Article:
One more harsh Warrnambool winter might be enough to topple the city's iconic breakwater, MP Roma Britnell has warned as she ramped up the push for urgent funding to save it.
She made the comment on Tuesday after a meeting between senior city council officers and visiting opposition spokesman for fishing and boating Bill Tilley over the urgency of works needed on the state government asset.
Storm damage last year left parts of the breakwater closed off for months before it was repaired, but further works to protect it have been on the drawing board for years.
The member for South West Coast said the council - who manages the asset on behalf of the government - had done its homework and engineers had had a good look at it.
"If it's not done urgently, one more Warrnambool winter storm could actually topple it," she said.
"I'm sick of seeing assets break before they get fixed."
Ms Britnell said the reality was that the breakwater was a state-owned asset and people in the community didn't care where the money came from to fix it - whether it be state or federal coffers.
"What they don't want to see is waste. If this crumbles then it's going cost a lot more to fix after it has crumbled," she said.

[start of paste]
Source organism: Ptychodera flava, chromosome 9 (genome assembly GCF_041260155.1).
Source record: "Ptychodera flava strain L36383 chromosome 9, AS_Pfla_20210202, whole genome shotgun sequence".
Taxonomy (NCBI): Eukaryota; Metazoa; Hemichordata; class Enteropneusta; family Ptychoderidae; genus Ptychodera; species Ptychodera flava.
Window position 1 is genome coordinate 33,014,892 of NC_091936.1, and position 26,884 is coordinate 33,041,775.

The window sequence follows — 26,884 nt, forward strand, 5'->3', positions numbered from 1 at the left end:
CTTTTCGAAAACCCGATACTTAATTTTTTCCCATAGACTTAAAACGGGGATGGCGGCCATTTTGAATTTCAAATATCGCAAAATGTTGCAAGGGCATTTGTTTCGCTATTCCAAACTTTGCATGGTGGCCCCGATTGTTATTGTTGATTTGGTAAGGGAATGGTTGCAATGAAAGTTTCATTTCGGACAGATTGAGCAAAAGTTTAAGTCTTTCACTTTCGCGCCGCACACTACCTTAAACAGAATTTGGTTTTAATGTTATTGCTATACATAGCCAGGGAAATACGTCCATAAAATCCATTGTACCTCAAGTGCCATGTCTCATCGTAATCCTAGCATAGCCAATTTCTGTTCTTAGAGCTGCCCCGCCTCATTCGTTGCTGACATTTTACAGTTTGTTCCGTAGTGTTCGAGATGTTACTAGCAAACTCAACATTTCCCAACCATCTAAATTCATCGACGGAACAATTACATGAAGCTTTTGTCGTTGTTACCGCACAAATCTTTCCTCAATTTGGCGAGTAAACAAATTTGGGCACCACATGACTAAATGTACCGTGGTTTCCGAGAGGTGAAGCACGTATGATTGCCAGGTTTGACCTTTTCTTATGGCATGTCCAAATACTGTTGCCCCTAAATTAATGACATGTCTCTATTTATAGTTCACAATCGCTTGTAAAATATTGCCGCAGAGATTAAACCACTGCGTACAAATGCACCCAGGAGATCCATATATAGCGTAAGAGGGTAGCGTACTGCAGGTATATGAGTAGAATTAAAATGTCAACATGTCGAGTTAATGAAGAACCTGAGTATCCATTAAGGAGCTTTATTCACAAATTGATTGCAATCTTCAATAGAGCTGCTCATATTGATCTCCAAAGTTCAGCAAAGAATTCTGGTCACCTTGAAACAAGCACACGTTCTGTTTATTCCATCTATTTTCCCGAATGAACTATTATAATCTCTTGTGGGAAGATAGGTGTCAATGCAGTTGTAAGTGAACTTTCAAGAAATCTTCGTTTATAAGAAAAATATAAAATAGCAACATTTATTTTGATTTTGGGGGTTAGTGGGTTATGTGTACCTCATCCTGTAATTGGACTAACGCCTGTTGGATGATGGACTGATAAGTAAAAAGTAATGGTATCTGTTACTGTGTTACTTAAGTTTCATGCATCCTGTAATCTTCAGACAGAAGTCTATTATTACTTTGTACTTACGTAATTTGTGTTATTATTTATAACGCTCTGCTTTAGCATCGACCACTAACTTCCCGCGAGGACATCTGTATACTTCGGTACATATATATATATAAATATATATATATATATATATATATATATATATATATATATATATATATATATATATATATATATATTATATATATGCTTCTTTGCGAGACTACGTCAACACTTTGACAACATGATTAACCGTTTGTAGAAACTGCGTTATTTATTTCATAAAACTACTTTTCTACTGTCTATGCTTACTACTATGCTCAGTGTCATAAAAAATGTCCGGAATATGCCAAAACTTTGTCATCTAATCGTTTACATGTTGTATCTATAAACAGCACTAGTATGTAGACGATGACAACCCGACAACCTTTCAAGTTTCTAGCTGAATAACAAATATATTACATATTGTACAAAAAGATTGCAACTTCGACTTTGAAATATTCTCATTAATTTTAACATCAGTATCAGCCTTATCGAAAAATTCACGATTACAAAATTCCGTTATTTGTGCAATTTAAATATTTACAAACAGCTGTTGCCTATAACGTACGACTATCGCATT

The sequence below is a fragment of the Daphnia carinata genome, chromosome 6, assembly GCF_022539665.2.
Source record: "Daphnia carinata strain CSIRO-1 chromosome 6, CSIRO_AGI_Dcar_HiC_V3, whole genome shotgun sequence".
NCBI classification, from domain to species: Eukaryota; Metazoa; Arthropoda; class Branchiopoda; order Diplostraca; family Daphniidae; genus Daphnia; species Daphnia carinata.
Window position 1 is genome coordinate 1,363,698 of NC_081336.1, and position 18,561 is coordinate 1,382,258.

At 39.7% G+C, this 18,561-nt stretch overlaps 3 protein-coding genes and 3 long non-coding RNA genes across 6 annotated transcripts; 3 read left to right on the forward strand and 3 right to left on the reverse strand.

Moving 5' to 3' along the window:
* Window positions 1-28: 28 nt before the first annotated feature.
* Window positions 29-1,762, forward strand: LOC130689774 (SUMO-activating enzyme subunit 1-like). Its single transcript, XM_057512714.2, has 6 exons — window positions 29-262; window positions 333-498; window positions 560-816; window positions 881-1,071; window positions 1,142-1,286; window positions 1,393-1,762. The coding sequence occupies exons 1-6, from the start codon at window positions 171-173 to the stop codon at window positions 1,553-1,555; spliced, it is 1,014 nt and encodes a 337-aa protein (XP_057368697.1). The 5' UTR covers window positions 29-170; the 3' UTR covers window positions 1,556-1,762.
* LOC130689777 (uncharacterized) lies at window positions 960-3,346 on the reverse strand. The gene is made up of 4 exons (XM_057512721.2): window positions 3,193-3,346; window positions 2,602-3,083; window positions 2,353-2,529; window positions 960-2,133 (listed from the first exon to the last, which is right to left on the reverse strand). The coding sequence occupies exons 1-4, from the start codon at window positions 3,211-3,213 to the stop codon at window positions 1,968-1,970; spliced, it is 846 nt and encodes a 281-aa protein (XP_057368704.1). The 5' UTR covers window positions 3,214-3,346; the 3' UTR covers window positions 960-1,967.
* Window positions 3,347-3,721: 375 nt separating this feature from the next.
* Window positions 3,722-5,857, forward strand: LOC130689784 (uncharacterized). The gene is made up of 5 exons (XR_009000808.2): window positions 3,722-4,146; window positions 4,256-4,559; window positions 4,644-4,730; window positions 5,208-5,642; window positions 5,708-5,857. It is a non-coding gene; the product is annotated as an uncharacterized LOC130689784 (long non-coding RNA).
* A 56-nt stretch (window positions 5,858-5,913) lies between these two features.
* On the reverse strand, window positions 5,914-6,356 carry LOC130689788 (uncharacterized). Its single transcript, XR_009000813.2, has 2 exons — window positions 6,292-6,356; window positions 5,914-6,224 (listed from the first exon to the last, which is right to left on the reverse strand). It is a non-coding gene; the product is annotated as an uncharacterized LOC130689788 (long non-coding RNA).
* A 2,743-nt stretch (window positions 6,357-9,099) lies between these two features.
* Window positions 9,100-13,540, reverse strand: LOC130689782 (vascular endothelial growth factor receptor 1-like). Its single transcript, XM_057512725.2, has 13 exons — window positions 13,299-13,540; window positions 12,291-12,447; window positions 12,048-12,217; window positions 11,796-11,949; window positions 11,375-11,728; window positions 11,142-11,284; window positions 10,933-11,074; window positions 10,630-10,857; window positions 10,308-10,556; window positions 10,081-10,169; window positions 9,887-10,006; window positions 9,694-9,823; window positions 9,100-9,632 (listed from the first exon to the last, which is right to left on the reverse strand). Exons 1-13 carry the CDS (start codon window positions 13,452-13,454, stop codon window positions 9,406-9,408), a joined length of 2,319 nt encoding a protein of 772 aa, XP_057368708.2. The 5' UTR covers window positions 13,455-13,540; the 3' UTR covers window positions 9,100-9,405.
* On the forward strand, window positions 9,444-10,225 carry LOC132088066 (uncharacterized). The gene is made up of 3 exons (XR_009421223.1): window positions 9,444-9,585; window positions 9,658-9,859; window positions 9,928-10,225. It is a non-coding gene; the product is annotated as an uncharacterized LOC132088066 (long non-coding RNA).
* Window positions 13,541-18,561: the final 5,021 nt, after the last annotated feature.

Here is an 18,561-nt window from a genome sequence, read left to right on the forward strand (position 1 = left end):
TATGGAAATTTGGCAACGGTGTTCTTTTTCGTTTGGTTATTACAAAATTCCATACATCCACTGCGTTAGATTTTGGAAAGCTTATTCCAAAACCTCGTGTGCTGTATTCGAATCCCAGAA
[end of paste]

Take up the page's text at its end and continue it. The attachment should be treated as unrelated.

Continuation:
"It's an iconic historical asset."
Ms Britnell said the community did get frustrated when jobs were not being done well in the first instance, and then having to fix them when they were broken.
She also took a swipe at the state government over the wait to fix the crumbling Princes Highway at Illowa which was promised millions in Commonwealth funding before the last federal election.
"The state have come kicking and screaming eventually with a smidgeon of money to get the job done but they haven't even started," she said.
Deputy mayor Debbie Arnott said while she did not have a crystal ball to know whether there was money coming in the state government budget to repair the breakwater, she was hopeful.
"I would hope that state government would listen and would realise just how important our port is to Warrnambool," she said.
Mr Tilley said the government needed to stump up enough money to fix the breakwater "right the first time".
He said the 132-year-old structure needed "significant investment".
"Mother nature is cruel. She's been hard on her, but we need to invest in the asset and make sure it is protected for future generations," Mr Tilley said.
"If the government of the day before the state election wants to turn around and throw a significant amount of money, I think Roma and the city of Warrnambool would be very happy to receive that."
But he said he didn't have the confidence that that would happen.
The replacement of the South Warrnambool bridge needs to be finished before it can carry the weight of the boulders to breakwater - something the council says can't be done via Pertobe Road.
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